“The avant-garde is not ahead of its time; it is in it. Ellen Pearlman's book about the ripple effect Buddhism had in American contemporary art is a time capsule filled with treasures.” —Michael Goldberg, director of the D. T. Suzuki Documentary Project

“Ellen Pearlman reveals an amazing truth about the American avant-garde: that much of its freshness comes from ancient Zen philosophy and meditation! Nowhere else is this important story told so clearly.” —David Rothenberg, author of Survival of the Beautiful and Blue Cliff Record: Zen Echoes

“When D. T. Suzuki began to teach ‘Buddhist Philosophy 101’ at Columbia University in 1952, his class was like honey to bears among New York artists and poets, who had never met an authentic Zen Buddhist. Unknowingly, Suzuki was an important influence on the development of abstract expressionism and Beat-generation poetry. Nothing and Everything tells the story of how the seed of Zen was planted in rich, creative American soil. —Denise Lassaw, daughter of sculptor Ibram Lassaw

“Like fresh footprints after a newly fallen snow, Zen and Buddhism left mindful and distinct imprints upon the post–World War II avant-garde cultural scene in New York City. Nothing and Everything leads the reader through an odyssey of social and cultural upheavals in this post-war time and the artistic responses that burst into creative expression in art, music, dance, literature, and media. Through extensive research and interview, Ellen Pearlman explores the influence of Buddhism upon the creative milieu and how it altered the course of imaginative interpretations in the ‘new reality’ of mental awakenings. An insightful read and an invitation for continued scholarship where the arts and Buddhist philosophy interweave.” —Cathy Ziengs, Buddhist Door International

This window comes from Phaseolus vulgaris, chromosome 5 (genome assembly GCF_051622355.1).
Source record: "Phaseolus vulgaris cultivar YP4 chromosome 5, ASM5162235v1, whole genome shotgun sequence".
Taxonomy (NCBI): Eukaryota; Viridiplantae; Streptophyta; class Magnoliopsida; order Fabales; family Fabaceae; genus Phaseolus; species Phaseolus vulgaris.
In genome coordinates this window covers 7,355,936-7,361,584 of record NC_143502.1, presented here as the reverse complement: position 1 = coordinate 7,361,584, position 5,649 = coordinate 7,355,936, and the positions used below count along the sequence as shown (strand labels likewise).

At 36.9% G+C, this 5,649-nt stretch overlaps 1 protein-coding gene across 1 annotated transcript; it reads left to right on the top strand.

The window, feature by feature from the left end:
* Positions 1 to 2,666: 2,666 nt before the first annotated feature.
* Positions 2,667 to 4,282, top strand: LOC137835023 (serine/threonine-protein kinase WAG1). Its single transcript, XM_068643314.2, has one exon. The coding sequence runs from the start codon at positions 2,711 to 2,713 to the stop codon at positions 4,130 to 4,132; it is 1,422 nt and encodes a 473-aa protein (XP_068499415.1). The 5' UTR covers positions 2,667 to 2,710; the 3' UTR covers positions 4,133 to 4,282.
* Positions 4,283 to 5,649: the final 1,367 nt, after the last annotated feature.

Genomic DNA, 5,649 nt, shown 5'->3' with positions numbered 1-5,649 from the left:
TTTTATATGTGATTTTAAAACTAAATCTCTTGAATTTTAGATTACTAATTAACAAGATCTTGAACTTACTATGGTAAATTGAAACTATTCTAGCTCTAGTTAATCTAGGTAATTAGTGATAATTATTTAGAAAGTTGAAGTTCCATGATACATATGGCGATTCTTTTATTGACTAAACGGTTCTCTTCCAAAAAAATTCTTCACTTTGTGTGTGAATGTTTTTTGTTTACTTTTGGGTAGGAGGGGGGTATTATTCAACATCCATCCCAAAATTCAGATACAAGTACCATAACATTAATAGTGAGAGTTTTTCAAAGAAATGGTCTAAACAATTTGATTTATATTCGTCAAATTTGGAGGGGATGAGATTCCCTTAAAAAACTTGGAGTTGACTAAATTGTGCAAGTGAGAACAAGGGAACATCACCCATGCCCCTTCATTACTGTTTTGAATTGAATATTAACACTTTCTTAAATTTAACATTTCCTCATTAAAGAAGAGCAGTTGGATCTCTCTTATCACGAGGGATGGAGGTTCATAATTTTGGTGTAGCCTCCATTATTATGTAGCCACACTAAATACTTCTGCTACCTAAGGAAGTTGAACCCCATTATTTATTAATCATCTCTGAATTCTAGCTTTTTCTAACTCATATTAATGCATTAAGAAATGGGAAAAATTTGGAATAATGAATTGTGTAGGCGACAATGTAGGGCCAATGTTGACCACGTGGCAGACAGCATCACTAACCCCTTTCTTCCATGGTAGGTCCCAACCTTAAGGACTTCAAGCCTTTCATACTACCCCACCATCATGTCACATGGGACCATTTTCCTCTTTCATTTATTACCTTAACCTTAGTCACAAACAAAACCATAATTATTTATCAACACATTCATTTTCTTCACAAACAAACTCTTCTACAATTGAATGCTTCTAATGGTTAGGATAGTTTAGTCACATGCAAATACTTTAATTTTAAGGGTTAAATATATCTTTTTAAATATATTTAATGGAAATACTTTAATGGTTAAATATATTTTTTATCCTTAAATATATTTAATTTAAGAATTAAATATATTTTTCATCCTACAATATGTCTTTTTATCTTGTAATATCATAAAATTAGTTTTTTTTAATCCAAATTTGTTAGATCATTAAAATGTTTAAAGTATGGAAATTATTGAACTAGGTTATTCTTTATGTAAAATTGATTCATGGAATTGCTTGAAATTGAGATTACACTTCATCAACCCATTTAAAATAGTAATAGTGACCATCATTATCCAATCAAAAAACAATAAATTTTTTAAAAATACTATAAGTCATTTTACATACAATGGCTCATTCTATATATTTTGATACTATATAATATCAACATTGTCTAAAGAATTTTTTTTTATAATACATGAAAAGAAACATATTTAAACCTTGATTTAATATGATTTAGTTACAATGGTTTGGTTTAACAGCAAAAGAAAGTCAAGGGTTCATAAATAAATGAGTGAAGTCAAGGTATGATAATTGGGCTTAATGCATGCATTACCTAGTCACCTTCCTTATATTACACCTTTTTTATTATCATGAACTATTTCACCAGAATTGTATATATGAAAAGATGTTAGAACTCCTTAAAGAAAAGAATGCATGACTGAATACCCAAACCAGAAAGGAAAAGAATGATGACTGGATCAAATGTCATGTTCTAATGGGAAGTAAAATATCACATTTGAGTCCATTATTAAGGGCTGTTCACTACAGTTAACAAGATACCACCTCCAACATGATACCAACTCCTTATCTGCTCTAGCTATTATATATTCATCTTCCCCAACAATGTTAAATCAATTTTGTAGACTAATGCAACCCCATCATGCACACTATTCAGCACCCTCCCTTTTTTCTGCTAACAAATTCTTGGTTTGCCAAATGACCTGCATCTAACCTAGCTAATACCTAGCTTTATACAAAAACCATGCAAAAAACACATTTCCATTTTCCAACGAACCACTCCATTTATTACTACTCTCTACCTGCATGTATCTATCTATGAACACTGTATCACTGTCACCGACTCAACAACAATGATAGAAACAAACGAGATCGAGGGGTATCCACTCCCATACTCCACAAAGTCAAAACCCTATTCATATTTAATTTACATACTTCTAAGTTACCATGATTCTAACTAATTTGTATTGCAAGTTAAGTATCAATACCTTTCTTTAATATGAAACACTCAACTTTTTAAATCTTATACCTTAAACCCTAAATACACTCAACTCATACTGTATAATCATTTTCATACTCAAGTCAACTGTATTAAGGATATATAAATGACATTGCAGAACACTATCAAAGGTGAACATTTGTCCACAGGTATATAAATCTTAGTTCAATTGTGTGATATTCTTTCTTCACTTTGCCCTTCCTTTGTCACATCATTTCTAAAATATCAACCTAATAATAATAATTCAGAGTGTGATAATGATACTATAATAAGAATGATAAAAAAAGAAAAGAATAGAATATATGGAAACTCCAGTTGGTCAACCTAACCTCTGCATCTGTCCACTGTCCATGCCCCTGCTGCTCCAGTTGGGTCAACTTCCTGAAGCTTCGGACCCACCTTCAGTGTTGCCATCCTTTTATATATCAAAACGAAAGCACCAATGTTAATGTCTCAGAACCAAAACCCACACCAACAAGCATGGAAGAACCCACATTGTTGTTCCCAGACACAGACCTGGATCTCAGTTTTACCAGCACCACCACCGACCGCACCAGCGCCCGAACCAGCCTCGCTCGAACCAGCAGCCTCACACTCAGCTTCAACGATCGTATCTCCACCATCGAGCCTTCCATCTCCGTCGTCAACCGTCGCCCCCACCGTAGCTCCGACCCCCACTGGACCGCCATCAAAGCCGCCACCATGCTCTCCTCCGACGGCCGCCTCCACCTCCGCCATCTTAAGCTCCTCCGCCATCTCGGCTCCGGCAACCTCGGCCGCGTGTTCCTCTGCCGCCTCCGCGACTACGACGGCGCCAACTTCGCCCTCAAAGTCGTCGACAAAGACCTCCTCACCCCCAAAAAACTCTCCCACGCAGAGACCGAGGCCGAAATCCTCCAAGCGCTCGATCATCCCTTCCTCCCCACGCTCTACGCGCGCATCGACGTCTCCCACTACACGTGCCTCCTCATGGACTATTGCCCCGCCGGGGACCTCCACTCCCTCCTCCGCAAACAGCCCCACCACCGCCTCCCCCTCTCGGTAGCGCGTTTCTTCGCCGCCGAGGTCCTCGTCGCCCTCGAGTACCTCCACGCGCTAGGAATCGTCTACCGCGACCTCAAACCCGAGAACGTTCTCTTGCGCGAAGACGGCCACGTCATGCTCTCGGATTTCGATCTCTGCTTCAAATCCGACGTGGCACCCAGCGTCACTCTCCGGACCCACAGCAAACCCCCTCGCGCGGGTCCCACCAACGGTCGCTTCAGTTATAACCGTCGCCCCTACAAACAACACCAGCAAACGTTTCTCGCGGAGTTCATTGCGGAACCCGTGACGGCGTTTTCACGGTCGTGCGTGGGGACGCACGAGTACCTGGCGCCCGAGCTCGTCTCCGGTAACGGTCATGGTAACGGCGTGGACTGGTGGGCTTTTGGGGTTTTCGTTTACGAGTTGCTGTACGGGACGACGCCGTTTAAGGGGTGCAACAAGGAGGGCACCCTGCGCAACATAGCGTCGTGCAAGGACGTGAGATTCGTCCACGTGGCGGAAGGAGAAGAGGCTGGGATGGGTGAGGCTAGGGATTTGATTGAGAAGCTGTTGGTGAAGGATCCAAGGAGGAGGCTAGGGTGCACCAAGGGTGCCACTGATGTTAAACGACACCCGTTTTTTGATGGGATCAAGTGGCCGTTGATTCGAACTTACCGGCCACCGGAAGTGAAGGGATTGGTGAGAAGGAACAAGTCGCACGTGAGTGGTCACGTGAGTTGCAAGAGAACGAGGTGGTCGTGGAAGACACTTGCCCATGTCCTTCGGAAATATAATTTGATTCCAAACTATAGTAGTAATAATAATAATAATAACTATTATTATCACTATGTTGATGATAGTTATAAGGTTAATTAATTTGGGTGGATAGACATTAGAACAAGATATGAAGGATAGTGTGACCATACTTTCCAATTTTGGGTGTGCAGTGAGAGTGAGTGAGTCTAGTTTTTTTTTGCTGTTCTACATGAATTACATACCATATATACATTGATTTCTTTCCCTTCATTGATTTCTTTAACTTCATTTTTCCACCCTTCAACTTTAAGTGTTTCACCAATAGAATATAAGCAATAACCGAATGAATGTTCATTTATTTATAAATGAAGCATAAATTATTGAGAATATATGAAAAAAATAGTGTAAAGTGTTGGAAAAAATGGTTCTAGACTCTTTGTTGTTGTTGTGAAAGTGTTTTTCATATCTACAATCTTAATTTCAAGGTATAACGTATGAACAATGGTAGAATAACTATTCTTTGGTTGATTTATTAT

"Ellen Pearlman vividly captures the feeling of spontaneity and freedom with which the American avant-garde sought mu and experienced suchness." —Laura Hoffmann, Artforum magazine

About the Author

Ellen Pearlman is one of the founders of Tricycle magazine and the Brooklyn Rail. She has taught at Columbia University, Parsons School of Design, and the The New School as well as lecturing worldwide. She lives in Brooklyn, NY
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breljo

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PostSubject: Re: Nothing and Everything: The Influence of Buddhism on the American Avant Garde: 1942 - 1962   Sat Apr 28, 2012 10:27 pm

Somehow the above article reminded me of something at the Abbey that I hadn't thought of for a long time, and that was Rev. M. Jiyus depiction of the six realms of existence close to the Meditation Hall, which I believe has since been taken down. I wish it had not because if taught me something important, although it took me a while to understand.

When I first saw it I was quick to judge thinking that the Abbess of a Zen temple should be able to come up with something a little more "aesthetically pleasing", rather than using a bunch of "cheap little plastic figures" to depict these six worlds. Not until quite a bit later did I realize the arrogance in my way of thinking when I thought I began to understand her motivation for not only using what was probably "at hand" at the time this was set up, that the money was scarce at that time, and that perhaps she had deliberately used "cheap plastic" because it also happened to be a mirror of the time the Abbey came into existence and plastic was proliferating at an ever more furious pace. In addition to all of that it also helped bring me down quite a few notches when I realized that I was still trying to cling to perfection and how much misery I had created by trying to hold on to my view of how the world "should be".